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No sir, I responded to the sentence JUST BEFORE what you are quoting... "With a pump system you could install a TIMER on the pump to turn it off when you are not likely to need hot water. I have toyed with the idea of putting a pump system in my house and putting a momentary push button switch at the bathroom vanity hooked to a timer/ relay which would turn the pump on long enough to get HW to the faucet".
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You responded to my post, where I was obviously agreeing to the second part. What you are talking about is the standard technology.
Bob
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I doubt that 16,000 galons is correct. And I doubt that there will be a resonable payback of your investment. I think the only reson to consider these systems is for your conveinence so you don't have to wait for the hot water. So do the install if you don't want to wait for hot water but I doubt it will save you any money.
Mark
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Maybe, but you can often use the room temperature water and not waste it for a simple rinse of hte hands. ''
I am

It is call a spigot.

Probably more electric used than water wasted. Review your actual use first. That 16,000 gallons is more that we use in three months total.

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a lot less than $200 for it. Water at the farthest tap from the water heater is always hot when I need it to be. Before I would wait about a minute for the hot water to show up. There is a timer that you set to run the small pump that can be set in half hour increments for the entire day so that it is not running when you don't need the hot water. The valve that is under the sink only opens up when the water temp goes below the set point, thus allowing the water to circulate back to the water heater and push warm water to the valve. When the them reaches the set point, it closes. The only thing that I do not like about it is that the cold water is now warm and you run into the same problem if you want cold. This is not really a big problem as I usually keep a jug of water in the fridge to drink and any other use of water, warm is not a problem. I had a problem with the pump making a little banging noise, called Laing, and they sent me a new impeller that was redesigned in a few days.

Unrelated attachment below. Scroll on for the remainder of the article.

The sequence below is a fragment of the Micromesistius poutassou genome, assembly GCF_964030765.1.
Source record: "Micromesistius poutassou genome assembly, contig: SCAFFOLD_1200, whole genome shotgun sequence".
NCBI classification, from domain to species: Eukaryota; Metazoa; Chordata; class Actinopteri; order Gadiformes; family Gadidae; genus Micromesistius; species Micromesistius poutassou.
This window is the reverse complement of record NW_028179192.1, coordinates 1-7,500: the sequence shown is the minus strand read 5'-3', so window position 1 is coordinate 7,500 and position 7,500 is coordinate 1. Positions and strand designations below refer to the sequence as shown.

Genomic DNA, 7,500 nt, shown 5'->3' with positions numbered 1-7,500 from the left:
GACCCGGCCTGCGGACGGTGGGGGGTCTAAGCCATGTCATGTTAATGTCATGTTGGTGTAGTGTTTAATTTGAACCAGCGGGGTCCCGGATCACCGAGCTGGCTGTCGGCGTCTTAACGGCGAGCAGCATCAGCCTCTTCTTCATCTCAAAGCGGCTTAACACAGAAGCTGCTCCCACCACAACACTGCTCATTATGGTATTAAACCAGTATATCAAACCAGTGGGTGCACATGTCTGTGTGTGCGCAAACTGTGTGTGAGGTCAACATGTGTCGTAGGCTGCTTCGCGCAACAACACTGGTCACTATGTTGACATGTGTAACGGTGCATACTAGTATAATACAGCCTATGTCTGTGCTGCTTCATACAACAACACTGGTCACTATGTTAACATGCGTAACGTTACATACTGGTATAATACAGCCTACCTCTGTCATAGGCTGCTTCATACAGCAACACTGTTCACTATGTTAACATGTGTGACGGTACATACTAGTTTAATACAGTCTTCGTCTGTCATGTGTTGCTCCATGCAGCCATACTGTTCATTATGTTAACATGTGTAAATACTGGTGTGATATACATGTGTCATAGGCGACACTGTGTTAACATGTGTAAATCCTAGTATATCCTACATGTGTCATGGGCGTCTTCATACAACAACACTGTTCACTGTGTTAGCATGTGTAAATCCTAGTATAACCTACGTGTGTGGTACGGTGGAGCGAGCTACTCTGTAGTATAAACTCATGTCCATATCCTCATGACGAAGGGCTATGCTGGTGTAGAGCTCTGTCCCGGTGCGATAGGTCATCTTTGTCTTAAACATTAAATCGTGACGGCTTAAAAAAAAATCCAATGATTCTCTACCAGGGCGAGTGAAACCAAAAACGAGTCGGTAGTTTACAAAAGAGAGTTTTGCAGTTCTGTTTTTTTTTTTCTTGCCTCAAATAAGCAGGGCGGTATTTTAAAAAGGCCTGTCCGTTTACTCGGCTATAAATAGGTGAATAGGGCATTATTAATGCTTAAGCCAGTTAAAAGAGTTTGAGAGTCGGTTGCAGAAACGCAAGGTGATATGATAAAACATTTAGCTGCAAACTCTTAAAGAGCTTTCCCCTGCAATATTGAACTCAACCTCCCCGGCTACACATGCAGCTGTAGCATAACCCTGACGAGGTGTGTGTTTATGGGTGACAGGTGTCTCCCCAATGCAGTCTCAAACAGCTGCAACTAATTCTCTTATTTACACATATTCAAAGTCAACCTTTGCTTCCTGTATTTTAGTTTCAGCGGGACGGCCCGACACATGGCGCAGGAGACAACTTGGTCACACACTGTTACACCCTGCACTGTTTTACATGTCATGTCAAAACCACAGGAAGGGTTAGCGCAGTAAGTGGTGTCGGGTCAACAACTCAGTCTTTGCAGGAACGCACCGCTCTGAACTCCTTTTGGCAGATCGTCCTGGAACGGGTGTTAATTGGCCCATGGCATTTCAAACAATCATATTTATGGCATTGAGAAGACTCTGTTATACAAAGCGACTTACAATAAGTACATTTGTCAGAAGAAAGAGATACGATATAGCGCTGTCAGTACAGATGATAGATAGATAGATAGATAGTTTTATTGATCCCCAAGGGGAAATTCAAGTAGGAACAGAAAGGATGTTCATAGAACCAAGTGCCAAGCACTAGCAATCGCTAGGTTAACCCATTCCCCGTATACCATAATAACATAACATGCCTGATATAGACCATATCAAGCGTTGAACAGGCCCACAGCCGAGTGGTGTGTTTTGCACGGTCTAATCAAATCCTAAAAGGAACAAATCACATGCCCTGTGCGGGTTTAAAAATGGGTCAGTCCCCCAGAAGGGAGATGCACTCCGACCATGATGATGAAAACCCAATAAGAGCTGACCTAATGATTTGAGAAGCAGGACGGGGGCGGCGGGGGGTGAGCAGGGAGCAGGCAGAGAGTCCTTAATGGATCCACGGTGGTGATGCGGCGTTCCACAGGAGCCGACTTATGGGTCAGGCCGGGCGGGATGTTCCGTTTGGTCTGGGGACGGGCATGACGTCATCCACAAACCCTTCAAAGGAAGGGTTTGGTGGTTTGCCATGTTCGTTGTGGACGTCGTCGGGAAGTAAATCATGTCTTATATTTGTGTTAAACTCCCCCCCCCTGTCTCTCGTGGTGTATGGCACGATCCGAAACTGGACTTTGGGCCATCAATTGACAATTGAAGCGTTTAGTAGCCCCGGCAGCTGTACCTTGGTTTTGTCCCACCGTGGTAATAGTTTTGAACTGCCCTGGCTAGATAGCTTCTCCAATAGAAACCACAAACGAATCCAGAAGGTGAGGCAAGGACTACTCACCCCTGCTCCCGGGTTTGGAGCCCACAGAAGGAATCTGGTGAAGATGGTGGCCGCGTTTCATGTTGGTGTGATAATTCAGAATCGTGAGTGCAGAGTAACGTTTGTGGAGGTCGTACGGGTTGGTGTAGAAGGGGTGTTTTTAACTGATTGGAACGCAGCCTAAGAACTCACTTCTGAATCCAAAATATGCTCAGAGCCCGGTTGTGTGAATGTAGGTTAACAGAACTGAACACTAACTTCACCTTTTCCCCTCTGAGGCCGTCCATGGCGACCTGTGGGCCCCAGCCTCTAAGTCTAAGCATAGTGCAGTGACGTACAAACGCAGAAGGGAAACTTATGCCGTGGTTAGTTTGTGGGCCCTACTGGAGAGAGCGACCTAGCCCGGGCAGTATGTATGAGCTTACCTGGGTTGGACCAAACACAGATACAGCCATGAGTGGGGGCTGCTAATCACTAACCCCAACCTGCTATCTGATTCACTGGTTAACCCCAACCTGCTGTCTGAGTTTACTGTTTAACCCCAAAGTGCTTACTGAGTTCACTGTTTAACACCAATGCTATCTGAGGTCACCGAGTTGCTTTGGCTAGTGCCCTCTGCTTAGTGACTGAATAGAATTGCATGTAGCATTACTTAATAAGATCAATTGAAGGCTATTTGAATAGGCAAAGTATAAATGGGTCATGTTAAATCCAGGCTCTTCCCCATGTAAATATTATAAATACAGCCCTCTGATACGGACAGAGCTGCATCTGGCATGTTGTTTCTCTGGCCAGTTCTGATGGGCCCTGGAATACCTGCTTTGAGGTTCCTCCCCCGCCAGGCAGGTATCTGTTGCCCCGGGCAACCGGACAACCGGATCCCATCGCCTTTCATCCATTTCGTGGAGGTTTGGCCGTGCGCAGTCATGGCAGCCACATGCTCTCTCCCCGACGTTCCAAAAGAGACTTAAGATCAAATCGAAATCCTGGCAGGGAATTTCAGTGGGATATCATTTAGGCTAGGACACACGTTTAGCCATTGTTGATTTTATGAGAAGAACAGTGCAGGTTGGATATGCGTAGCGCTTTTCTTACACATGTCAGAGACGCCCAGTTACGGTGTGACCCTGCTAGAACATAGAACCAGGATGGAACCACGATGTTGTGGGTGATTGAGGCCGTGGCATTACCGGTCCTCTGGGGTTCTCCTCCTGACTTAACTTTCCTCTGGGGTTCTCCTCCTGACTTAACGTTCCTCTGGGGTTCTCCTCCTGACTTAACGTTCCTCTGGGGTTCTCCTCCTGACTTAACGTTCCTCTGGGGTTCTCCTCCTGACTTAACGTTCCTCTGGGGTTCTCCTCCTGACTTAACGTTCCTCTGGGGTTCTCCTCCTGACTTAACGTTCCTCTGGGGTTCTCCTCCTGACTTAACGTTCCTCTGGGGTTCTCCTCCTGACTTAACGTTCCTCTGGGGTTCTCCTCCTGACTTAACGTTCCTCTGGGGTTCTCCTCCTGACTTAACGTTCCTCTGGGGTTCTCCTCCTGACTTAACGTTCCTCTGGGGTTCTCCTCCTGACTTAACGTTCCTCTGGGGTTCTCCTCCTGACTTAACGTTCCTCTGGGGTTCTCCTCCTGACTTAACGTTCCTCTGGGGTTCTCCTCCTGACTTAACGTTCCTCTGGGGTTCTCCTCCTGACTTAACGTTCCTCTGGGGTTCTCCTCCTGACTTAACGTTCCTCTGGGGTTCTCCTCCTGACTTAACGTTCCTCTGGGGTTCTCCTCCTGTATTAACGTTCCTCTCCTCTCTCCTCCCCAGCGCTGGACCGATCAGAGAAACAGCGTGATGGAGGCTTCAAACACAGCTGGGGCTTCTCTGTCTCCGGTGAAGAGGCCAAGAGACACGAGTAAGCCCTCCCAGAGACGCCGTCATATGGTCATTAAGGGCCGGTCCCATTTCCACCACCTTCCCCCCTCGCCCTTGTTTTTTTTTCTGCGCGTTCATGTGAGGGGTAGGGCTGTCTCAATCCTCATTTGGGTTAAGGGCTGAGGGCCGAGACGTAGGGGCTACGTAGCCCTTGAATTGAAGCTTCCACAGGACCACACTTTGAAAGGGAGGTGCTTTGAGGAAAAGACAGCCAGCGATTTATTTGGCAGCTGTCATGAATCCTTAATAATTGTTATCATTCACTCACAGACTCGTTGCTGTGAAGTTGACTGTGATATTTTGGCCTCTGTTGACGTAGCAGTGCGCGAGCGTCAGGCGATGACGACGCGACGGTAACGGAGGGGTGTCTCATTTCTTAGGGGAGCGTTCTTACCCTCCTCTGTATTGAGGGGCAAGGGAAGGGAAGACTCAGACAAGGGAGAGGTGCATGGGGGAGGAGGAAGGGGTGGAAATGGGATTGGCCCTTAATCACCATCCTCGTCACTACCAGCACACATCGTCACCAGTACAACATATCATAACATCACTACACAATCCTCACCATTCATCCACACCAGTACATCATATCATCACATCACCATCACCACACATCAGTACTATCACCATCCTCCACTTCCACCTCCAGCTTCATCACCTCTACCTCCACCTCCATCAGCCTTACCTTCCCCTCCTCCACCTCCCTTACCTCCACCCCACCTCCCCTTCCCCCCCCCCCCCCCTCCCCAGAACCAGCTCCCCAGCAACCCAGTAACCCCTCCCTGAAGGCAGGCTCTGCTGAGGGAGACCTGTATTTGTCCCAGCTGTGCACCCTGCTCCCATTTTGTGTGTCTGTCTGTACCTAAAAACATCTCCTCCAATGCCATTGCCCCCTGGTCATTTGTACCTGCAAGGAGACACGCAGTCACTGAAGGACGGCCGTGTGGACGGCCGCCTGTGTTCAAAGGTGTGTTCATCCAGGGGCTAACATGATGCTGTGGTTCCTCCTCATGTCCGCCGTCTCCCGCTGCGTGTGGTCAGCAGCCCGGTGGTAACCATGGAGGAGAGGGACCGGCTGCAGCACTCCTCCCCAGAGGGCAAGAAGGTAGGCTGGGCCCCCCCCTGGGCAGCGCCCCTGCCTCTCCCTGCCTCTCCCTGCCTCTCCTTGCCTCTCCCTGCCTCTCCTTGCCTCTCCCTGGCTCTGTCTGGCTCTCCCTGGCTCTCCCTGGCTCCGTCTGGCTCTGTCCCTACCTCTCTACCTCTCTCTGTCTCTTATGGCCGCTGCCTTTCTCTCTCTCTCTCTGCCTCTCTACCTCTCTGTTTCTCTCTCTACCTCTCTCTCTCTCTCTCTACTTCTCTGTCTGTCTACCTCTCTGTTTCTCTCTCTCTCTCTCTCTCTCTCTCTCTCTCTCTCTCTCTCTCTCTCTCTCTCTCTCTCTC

I like it, not so much for the money savings, but for the not having to wait part!
LJ
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The pump has been discussed pretty thoroughly here... http://ths.gardenweb.com/search/nph-ind.cgi?term=laing&forum=plumbing&forum_name=Plumbing
I have a Laing Autocirc and it has been nothing but reliable and has paid for itself many times over.
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Do the math. For your size of house I would suspect that the longest run is less than 50' so each draw through will be less than 1 gallon. To waste 16,000 galons a year you would need to do over 40 draw throughs per day! You likely aren't doing anywhere near this amount.
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On Sep 6, 10:45 am, snipped-for-privacy@yahoo.com wrote:

Seems like a complicated answer/solution to a minor problem?
For the added convenience of hot water within a few seconds of turning on the tap?
Add the financial and ecological costs of manufacturing, buying, installing and maintaining another pump; and it's running costs; is it worth while? Also, while probably highly reliable it's something else to go wrong?
In our house the longest run from the electric hot water tank is about 40 feet of half inch copper pipe. That's about 120 cubic inches of hot water in the pipe that will cool down from around 140-150 F to house temperature; releasing it's heat within the house envelope. Same as we leave warm shower/bath water in the tub to release its heat into the house!
Since at least 9 of the 12 months here require some electric heating the so-called 'lost heat' is not only very minor but it offsets electric heating! Considering the amount of water (if actually wasted?); it is much less than one flush of even a low water usage toilet?
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I think any reasonable analysis quickly concludes that energy isn't the main issue. It's the convenience of having hot water quickly when you want it. And anyone who's had a large house with a long run for the hot water knows it can take awhile to get hot water. I see nothing wrong with installing one of the pump systems with a timer and temp control. You could also use a motion sensor to get the water going as soon as someone enters the area, which I think would likely be an optimum solution.
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snipped-for-privacy@optonline.net wrote:

My previous house took over 90 seconds to get full temp hot mater to the master bath. Yes, it was a stupid plumbing plan. Even worse was that the master shower and master vanity were independent runs.
My new house has a timer based recirculator for morning showers. It's fantastic.
-- "Tell me what I should do, Annie." "Stay. Here. Forever." - Life On Mars